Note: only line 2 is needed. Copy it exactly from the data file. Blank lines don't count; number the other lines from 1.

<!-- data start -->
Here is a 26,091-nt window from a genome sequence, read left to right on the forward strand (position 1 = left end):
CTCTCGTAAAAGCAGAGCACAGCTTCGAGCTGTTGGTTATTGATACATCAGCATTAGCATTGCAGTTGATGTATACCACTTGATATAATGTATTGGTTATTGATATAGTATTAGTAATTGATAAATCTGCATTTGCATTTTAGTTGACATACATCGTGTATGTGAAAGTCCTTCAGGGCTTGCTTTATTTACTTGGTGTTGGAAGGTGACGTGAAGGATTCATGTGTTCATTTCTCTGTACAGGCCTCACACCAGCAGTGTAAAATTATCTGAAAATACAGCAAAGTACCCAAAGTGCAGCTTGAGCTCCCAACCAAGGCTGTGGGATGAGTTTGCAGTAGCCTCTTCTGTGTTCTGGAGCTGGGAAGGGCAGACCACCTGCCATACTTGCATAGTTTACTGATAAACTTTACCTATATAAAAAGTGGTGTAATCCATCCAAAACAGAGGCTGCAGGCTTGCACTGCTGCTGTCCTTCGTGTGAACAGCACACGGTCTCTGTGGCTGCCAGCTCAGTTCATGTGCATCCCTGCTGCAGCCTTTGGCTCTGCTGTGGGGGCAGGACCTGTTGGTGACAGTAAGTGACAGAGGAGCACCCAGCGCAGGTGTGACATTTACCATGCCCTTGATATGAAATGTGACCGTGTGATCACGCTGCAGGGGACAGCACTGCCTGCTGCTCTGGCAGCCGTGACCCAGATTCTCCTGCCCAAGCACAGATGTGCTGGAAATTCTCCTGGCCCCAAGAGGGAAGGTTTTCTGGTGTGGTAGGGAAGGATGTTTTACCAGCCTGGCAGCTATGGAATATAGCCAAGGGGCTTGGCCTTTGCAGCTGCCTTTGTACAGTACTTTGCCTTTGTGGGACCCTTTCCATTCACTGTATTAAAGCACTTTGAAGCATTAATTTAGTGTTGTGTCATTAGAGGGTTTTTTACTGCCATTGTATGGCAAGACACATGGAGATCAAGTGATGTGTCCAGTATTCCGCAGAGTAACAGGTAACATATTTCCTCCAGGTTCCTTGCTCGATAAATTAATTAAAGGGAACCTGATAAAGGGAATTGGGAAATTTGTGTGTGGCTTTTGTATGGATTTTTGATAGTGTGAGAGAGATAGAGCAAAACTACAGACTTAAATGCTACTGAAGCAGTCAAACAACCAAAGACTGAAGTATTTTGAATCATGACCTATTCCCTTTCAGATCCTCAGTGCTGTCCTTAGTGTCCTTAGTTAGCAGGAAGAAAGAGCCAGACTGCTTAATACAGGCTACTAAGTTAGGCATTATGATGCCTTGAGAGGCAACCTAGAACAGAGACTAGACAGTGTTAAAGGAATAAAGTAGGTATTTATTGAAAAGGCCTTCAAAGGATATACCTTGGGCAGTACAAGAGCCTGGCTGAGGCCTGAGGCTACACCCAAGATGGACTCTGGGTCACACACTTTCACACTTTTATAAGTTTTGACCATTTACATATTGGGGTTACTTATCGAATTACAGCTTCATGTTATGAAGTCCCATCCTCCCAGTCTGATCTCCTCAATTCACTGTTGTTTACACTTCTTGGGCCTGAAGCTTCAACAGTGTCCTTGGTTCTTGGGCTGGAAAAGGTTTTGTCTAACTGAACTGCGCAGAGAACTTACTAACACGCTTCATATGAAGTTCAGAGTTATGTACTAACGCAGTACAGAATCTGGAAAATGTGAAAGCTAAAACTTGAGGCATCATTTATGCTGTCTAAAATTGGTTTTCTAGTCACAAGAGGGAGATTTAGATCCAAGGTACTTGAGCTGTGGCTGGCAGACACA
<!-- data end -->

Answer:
CTCTCGTAAAAGCAGAGCACAGCTTCGAGCTGTTGGTTATTGATACATCAGCATTAGCATTGCAGTTGATGTATACCACTTGATATAATGTATTGGTTATTGATATAGTATTAGTAATTGATAAATCTGCATTTGCATTTTAGTTGACATACATCGTGTATGTGAAAGTCCTTCAGGGCTTGCTTTATTTACTTGGTGTTGGAAGGTGACGTGAAGGATTCATGTGTTCATTTCTCTGTACAGGCCTCACACCAGCAGTGTAAAATTATCTGAAAATACAGCAAAGTACCCAAAGTGCAGCTTGAGCTCCCAACCAAGGCTGTGGGATGAGTTTGCAGTAGCCTCTTCTGTGTTCTGGAGCTGGGAAGGGCAGACCACCTGCCATACTTGCATAGTTTACTGATAAACTTTACCTATATAAAAAGTGGTGTAATCCATCCAAAACAGAGGCTGCAGGCTTGCACTGCTGCTGTCCTTCGTGTGAACAGCACACGGTCTCTGTGGCTGCCAGCTCAGTTCATGTGCATCCCTGCTGCAGCCTTTGGCTCTGCTGTGGGGGCAGGACCTGTTGGTGACAGTAAGTGACAGAGGAGCACCCAGCGCAGGTGTGACATTTACCATGCCCTTGATATGAAATGTGACCGTGTGATCACGCTGCAGGGGACAGCACTGCCTGCTGCTCTGGCAGCCGTGACCCAGATTCTCCTGCCCAAGCACAGATGTGCTGGAAATTCTCCTGGCCCCAAGAGGGAAGGTTTTCTGGTGTGGTAGGGAAGGATGTTTTACCAGCCTGGCAGCTATGGAATATAGCCAAGGGGCTTGGCCTTTGCAGCTGCCTTTGTACAGTACTTTGCCTTTGTGGGACCCTTTCCATTCACTGTATTAAAGCACTTTGAAGCATTAATTTAGTGTTGTGTCATTAGAGGGTTTTTTACTGCCATTGTATGGCAAGACACATGGAGATCAAGTGATGTGTCCAGTATTCCGCAGAGTAACAGGTAACATATTTCCTCCAGGTTCCTTGCTCGATAAATTAATTAAAGGGAACCTGATAAAGGGAATTGGGAAATTTGTGTGTGGCTTTTGTATGGATTTTTGATAGTGTGAGAGAGATAGAGCAAAACTACAGACTTAAATGCTACTGAAGCAGTCAAACAACCAAAGACTGAAGTATTTTGAATCATGACCTATTCCCTTTCAGATCCTCAGTGCTGTCCTTAGTGTCCTTAGTTAGCAGGAAGAAAGAGCCAGACTGCTTAATACAGGCTACTAAGTTAGGCATTATGATGCCTTGAGAGGCAACCTAGAACAGAGACTAGACAGTGTTAAAGGAATAAAGTAGGTATTTATTGAAAAGGCCTTCAAAGGATATACCTTGGGCAGTACAAGAGCCTGGCTGAGGCCTGAGGCTACACCCAAGATGGACTCTGGGTCACACACTTTCACACTTTTATAAGTTTTGACCATTTACATATTGGGGTTACTTATCGAATTACAGCTTCATGTTATGAAGTCCCATCCTCCCAGTCTGATCTCCTCAATTCACTGTTGTTTACACTTCTTGGGCCTGAAGCTTCAACAGTGTCCTTGGTTCTTGGGCTGGAAAAGGTTTTGTCTAACTGAACTGCGCAGAGAACTTACTAACACGCTTCATATGAAGTTCAGAGTTATGTACTAACGCAGTACAGAATCTGGAAAATGTGAAAGCTAAAACTTGAGGCATCATTTATGCTGTCTAAAATTGGTTTTCTAGTCACAAGAGGGAGATTTAGATCCAAGGTACTTGAGCTGTGGCTGGCAGACACA